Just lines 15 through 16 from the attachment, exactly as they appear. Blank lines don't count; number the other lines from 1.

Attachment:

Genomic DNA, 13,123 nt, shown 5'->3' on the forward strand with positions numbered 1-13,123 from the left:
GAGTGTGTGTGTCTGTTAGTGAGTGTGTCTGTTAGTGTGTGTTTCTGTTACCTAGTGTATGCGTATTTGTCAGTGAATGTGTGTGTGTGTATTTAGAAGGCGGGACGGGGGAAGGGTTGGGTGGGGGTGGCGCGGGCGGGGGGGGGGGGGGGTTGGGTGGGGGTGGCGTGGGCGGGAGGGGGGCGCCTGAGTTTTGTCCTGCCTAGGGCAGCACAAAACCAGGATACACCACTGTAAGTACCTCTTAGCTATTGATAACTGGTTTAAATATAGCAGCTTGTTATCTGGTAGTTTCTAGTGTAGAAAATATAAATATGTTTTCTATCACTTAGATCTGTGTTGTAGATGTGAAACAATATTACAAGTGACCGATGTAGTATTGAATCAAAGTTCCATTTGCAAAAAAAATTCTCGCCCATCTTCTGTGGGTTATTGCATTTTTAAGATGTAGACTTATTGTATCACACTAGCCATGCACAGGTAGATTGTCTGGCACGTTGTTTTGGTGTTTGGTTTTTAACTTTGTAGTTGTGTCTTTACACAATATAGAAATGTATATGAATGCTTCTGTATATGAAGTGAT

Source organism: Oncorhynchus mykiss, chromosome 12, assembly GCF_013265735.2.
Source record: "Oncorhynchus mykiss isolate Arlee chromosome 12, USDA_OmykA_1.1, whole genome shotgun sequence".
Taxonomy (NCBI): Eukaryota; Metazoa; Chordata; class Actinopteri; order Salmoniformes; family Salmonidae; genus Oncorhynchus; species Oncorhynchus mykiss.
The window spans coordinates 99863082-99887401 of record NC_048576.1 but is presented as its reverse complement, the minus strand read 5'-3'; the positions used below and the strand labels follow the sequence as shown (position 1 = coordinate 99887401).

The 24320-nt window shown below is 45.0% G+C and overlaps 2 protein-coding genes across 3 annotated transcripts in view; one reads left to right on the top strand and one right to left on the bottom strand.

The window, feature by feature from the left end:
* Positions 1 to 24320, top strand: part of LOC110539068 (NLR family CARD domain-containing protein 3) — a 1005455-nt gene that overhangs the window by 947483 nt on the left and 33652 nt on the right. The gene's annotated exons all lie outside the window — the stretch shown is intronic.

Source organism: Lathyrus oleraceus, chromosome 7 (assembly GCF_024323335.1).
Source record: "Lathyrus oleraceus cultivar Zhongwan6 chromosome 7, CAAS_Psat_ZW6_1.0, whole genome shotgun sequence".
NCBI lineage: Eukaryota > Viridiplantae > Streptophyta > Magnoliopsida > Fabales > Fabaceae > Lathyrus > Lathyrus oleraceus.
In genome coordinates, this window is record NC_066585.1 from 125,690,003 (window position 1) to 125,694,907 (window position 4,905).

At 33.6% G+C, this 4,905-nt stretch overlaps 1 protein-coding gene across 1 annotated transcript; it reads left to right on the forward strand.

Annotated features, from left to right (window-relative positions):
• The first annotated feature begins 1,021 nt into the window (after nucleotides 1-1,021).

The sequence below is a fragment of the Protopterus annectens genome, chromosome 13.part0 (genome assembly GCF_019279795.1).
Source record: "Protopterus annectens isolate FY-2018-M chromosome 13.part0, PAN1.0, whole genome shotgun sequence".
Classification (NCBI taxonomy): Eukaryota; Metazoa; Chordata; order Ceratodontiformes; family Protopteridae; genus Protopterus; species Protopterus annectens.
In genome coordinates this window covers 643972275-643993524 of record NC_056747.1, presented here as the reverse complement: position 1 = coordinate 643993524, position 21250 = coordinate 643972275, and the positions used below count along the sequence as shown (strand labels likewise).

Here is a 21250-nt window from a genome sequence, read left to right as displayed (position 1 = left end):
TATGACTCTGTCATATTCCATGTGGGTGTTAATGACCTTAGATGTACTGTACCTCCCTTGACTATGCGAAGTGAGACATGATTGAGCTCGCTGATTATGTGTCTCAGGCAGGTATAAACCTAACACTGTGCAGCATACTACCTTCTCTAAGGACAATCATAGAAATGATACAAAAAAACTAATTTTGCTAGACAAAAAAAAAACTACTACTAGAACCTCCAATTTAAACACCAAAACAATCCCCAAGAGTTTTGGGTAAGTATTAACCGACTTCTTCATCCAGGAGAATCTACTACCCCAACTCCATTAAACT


Annotated features, from left to right (window-relative positions):
• The first annotated feature begins 1,021 nt into the window (after nucleotides 1-1,021).